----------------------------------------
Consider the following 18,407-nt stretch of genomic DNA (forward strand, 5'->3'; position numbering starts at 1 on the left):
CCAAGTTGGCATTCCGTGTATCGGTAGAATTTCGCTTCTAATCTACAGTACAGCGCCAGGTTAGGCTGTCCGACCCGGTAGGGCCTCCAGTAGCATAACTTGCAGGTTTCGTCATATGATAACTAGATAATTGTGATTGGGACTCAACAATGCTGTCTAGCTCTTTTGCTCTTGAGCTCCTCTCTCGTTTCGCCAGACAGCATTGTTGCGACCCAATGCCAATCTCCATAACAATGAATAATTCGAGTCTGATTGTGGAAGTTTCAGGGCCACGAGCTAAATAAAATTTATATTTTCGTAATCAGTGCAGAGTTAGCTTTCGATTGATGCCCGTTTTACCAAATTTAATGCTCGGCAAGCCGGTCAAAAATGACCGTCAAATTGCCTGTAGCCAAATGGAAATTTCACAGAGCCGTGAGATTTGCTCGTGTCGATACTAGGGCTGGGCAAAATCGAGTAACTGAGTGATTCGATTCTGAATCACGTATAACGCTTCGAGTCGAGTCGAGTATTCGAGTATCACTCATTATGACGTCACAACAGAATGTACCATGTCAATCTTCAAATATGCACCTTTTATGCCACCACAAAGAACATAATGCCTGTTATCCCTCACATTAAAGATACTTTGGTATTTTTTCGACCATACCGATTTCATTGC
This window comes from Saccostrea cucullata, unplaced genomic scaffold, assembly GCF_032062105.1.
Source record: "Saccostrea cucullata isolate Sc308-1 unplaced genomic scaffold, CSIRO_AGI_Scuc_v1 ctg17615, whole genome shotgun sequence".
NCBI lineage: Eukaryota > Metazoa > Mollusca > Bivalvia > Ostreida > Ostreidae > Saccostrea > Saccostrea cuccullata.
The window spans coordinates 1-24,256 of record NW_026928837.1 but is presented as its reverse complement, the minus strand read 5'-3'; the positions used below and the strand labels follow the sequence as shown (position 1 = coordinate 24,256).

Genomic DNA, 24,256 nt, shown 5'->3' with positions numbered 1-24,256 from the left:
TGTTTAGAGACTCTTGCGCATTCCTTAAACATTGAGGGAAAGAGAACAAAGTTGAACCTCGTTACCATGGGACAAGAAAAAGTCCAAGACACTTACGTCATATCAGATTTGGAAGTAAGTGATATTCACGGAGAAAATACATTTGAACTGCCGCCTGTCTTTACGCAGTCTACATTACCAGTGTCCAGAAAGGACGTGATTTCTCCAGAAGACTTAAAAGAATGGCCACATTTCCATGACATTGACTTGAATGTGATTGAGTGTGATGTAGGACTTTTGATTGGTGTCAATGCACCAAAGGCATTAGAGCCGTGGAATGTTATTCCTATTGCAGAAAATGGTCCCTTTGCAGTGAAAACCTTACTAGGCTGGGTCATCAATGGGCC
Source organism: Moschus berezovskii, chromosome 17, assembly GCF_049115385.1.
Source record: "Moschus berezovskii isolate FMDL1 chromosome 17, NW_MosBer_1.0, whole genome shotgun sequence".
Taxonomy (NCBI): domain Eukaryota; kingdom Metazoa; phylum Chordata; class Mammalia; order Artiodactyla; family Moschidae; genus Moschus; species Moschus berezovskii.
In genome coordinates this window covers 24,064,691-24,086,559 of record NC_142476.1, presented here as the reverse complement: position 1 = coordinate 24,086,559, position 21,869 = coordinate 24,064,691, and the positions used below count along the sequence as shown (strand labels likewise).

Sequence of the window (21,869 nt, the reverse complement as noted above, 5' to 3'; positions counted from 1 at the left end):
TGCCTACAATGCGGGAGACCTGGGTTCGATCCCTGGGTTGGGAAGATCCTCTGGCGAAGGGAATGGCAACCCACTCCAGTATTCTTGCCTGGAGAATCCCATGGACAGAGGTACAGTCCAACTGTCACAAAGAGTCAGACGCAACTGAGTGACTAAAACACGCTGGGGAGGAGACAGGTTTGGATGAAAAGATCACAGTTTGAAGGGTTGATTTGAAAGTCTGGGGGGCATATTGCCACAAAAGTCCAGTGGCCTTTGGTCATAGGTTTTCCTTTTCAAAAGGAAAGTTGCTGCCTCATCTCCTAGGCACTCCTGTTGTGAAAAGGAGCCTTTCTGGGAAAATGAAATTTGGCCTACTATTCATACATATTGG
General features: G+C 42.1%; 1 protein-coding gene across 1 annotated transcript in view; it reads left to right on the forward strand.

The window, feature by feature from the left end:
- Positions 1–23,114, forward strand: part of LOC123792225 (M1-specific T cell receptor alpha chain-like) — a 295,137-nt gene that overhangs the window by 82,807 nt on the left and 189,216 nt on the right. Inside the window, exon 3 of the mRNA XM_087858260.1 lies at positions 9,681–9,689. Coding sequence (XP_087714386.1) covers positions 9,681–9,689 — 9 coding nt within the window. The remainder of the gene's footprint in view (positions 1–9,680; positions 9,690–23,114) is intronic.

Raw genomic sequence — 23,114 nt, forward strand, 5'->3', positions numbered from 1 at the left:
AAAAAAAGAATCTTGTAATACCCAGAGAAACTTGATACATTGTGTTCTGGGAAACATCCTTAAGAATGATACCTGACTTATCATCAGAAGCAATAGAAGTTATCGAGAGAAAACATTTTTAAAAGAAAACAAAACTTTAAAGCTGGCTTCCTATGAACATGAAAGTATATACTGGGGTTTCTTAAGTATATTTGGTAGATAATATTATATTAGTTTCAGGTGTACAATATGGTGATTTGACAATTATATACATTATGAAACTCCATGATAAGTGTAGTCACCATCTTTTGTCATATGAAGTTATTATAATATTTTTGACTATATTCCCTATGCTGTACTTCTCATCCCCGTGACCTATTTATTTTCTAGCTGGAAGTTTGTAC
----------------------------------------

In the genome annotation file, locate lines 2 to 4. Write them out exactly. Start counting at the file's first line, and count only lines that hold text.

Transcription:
CCAAGTTGGCATTCCGTGTATCGGTAGAATTTCGCTTCTAATCTACAGTACAGCGCCAGGTTAGGCTGTCCGACCCGGTAGGGCCTCCAGTAGCATAACTTGCAGGTTTCGTCATATGATAACTAGATAATTGTGATTGGGACTCAACAATGCTGTCTAGCTCTTTTGCTCTTGAGCTCCTCTCTCGTTTCGCCAGACAGCATTGTTGCGACCCAATGCCAATCTCCATAACAATGAATAATTCGAGTCTGATTGTGGAAGTTTCAGGGCCACGAGCTAAATAAAATTTATATTTTCGTAATCAGTGCAGAGTTAGCTTTCGATTGATGCCCGTTTTACCAAATTTAATGCTCGGCAAGCCGGTCAAAAATGACCGTCAAATTGCCTGTAGCCAAATGGAAATTTCACAGAGCCGTGAGATTTGCTCGTGTCGATACTAGGGCTGGGCAAAATCGAGTAACTGAGTGATTCGATTCTGAATCACGTATAACGCTTCGAGTCGAGTCGAGTATTCGAGTATCACTCATTATGACGTCACAACAGAATGTACCATGTCAATCTTCAAATATGCACCTTTTATGCCACCACAAAGAACATAATGCCTGTTATCCCTCACATTAAAGATACTTTGGTATTTTTTCGACCATACCGATTTCATTGC
This window comes from Saccostrea cucullata, unplaced genomic scaffold, assembly GCF_032062105.1.
Source record: "Saccostrea cucullata isolate Sc308-1 unplaced genomic scaffold, CSIRO_AGI_Scuc_v1 ctg17615, whole genome shotgun sequence".